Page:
Unless we get lucky and get the green light to flash in the cavity by playing with the mirror alignment, we will open the ETMY chamber tomorrow. On one hand we can look for the reflected green light in the chamber, or alternatively the IR beam transmitted by ITMY. This way we can obtain estimates for the OSEM biasing and perform the final centering of the OSEMs. We will then also address the bounce mode minimization in ITMY and check if the previous orientations still hold.

  12464   Thu Sep 1 19:18:14 2016 JohannesUpdateSUSITMX and ETMX preemptive table leveling

I balanced the ITMX and ETMX tables into level position today, for which I had to move quite a few of the on-table weights. I'm recording their original positions for future use here.


This table was only off in 'pitch', I moved the middle weight to a new location as shown in the pictures. I added secondf disk weight on top of the one I moved, this one has to come out again when we install ETMX.

ETMX chamber original configuration
Reference for original position
Moved weight here


I moved some weights around as shown in the image, but didn't have to add any. We simply have to move them back to their original location when the time comes.

ITMX chamber original configuration
Reference for square blocks: the lower one is a double stack
Reference for disk weights: These two are stacked.


While in the chambers, I also took some pictures of the ETMX window and PR2, motivated by the dirty state of SR2. We might want to consider cleaning both, specifically PR2 is relatively easily accessible and can be cleaned when we open the ITMX chamber to remove its FC and move it back into position.


  12465   Thu Sep 1 19:59:22 2016 JohannesUpdateSUSIR mode flashes in Y arm

[Gautam, Lydia, Johannes]

  • After placing the irises on the ETMY and ITMY cages we found that the green beam pointing was off in YAW and corrected it to hit the center of ITMY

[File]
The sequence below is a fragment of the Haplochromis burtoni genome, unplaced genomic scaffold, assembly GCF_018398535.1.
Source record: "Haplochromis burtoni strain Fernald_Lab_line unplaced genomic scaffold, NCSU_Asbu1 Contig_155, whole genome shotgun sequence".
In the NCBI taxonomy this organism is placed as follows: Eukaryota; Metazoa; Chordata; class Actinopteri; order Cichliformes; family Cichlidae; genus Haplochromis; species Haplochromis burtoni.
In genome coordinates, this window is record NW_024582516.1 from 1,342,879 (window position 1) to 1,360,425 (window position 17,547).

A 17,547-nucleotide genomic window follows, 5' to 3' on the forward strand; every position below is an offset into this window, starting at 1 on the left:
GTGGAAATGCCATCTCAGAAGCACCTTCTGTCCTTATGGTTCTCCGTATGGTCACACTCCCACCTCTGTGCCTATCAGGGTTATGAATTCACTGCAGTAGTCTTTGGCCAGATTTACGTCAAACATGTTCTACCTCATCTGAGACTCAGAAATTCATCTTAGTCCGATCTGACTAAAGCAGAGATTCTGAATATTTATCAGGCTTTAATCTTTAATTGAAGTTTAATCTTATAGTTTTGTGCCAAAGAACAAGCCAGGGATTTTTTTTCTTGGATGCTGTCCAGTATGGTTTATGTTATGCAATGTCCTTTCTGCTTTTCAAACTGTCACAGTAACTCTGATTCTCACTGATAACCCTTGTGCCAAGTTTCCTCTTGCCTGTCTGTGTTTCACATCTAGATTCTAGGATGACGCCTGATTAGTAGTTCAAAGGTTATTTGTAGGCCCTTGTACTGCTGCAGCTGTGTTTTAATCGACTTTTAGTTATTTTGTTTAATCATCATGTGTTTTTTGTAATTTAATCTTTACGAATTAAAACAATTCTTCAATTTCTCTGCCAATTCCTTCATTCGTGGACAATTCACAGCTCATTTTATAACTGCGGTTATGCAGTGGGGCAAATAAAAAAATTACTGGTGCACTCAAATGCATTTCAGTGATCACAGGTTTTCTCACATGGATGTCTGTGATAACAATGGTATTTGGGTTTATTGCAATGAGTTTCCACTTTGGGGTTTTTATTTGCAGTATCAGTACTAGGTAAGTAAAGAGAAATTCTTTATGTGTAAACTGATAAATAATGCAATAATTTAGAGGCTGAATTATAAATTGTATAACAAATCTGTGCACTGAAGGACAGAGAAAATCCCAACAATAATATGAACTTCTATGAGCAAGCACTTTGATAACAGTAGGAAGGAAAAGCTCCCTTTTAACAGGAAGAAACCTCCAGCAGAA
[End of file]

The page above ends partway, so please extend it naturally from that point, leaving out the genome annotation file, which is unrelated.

• The green beam was well centered on ETMY to begin with, so we used it as a reference for the alignment of ITMY, sending it back through the ETMY iris
  • We used the green transmission to tune the pitch and yaw of ETMY
  • Using TT1 and TT2 we steered the beam IR through both irises and were hoping to see mode flashes in the IR arm transmission, which we did

The next step is the tip tilt fine alignment of the IR into the arm, using TRY, from which we removed the ND filter for the time being.

  12482   Mon Sep 12 17:15:22 2016 JohannesUpdateGeneralPRM SRM alignment

[Gautam, Steve, Johannes]

We put on the remaining heavy doors on the chambers (ITMY, ITMX,ETMX, in this order) this morning. On the ITMY and ETMX tables we placed old OpLev steering mirrors that are clean and baked as witness plates such that may one day provide some insight into dust accumulation on optics.

With the heavy doors on we confirmed that we were still able to lock both IFO arms and used the dither scripts to optimize the alignment. Following that we centered all OpLevs and aligned the X and Y green beams.

ITMY table witness plate
ETMX table witness plate


  12493   Wed Sep 14 19:41:23 2016 JohannesUpdateGeneralPSL back to high power

Today's summary:

  • Replaced mirror in MC REFL path with R=10% BS and aligned beam on PD while still at low power
  • Replaced HR mirror in Transmon path at EY table with 50/50 BS. Alignment onto QPD not yet confirmed because we need IR from the YARM for it.
  • Put ND filters back on Transmon QPDs at both X and Y ends. For now I put all the filters on, for a combined OD of 1.6 at both ends (1.0 + 0.6 at YEND and 1.0 + 0.4 + 0.2 at XEND).
  • Put ND filter back on Transmon CCD on EY table.
  • Reverted MC autolocker to nominal, high power version.
  • Raised PSL output power back to nominal level by turning the waveplate. At the PSL shutter I measured a power of 1.03W. It occured to me too late that I realigned the PMC only afterwards and increased its transmission by a few percent, so I'll have to re-measure the actual PSL power.
  • MC is locked with its transmission back up to ~15,400 counts. The autolocker is not very good at obtaining the lock, as it seems to try to turn the VCO gain up too far and loses lock. The script probably needs a revision.